After the surprise of Senate Bill 10, the GOP-led General Assembly has returned to a regulatory reform agenda many pundits had predicted: adding sunset provisions to regulatory rules.
What’s most significant is that HB 74 sets sunset provisions for most administrative rules in North Carolina, changing the default for their continuance. “Permanent rules” will no longer be permanent; they will “sunset” after 10 years unless re-adopted. Re-adoption promises to be laborious—to earn re-authorization, rules will have to appear again in the North Carolina Register, accept comments and possibly hold a public hearing.
“For every rule, there’s someone who has to live with it,” said sponsor Tom Murry (R-Wake) in explaining the bill, according to WRAL. “Many of [the rules] haven’t had proper sunsetting or sunshine in many years.”
The bill affects all rules subject to North Carolina’s Administrative Procedures Act (a knock-off of the federal version that was enacted almost 30 years before North Carolina’s was passed in 1974—of note for understanding this bill, both APAs spell out the procedural requirements for rule-making, including proscriptions regarding notice, comment, and public hearings). HB 74 mandates a massive review process, overseen by the Rules Review Commission. By the end of 2016, all rules for Health and Human Services that are not re-adopted will expire. By the end of 2017, the same will apply for all the rules regarding the Environment and Natural Resources. The next year will be the year for reviewing the rules of the occupational licensing boards and commissions, and all other rules must be reviewed by the end of 2019, or else they will be automatically repealed. After that, every bill on the books will need to be re-approved every 10 years, or else it will be magically pruned from the regulatory vine.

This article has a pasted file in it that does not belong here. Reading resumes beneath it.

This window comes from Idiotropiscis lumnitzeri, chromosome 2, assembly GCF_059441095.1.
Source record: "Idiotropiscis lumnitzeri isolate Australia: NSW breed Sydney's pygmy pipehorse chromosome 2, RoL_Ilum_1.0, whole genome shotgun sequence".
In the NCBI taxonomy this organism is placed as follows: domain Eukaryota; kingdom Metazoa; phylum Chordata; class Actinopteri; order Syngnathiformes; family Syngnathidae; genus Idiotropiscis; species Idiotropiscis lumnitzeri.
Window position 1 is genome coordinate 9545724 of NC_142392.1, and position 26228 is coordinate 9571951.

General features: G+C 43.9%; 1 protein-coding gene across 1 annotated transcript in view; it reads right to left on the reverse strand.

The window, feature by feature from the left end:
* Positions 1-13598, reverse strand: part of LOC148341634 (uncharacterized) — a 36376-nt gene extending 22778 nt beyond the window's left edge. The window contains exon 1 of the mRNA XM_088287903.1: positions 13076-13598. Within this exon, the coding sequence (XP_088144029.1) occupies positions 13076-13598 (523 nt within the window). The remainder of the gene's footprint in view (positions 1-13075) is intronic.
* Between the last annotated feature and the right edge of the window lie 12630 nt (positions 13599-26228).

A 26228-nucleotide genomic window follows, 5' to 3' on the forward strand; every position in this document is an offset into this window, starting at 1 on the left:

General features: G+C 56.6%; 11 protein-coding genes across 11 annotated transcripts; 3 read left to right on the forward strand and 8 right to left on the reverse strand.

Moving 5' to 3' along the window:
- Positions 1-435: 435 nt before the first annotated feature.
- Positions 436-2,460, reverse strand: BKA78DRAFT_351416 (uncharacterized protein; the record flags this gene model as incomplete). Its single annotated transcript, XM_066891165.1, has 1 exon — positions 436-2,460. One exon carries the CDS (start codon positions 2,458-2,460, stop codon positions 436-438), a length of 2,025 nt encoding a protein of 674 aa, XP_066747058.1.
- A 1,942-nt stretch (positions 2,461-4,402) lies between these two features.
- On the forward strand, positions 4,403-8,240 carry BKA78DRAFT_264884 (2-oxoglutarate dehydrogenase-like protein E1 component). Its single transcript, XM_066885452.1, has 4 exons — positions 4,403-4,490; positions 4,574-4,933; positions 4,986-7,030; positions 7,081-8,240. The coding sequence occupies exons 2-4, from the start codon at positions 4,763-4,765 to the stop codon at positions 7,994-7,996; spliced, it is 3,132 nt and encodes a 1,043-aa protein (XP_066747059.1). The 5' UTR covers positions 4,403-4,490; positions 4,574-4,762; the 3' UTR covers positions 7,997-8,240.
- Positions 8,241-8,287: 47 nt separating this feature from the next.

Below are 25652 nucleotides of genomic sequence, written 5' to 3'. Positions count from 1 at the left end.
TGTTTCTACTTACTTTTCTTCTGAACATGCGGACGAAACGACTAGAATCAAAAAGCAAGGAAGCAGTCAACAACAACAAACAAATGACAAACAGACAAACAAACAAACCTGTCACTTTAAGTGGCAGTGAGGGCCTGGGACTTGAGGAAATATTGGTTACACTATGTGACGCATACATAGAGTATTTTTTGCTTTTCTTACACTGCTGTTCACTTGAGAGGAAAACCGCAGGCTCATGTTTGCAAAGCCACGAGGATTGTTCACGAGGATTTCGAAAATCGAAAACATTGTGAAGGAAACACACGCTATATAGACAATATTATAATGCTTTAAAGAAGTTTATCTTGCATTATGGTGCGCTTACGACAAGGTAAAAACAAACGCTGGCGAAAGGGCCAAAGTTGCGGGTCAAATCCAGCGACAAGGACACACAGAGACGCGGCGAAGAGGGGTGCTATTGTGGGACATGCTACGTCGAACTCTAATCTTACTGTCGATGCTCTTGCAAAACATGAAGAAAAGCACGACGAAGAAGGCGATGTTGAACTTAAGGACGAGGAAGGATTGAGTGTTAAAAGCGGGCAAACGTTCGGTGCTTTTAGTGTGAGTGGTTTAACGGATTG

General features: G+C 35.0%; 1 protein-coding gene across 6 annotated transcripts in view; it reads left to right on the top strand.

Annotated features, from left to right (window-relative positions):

Adding sunset provisions to legislation and rules is not new—the sunset provisions in the Bush tax cuts precipitated the fiscal cliff stare-off in Washington—and I am curious what empirical studies of their effects suggest.
The theory of the four Republicans introducing the bill seems to be that the mechanism will sweep away obsolete rules, making for a cleaner regulatory environment. The necessary ones will remain, and perhaps even be easier to follow and enforce without all the clutter. Every ten years, a new generation of commissioners will have the opportunity to update the work of the past.
Yet with what WRAL quotes as 23,000 affected rules on the books, it could also conceivably clutter an already confusing rule-making process, bulking up the North Carolina Register even further and making the system even more opaque to the average state business or resident. And it’s not just the public that might be overwhelmed—agencies and commissions could find their attention spread thin as they churn through hundreds of re-adopted rules.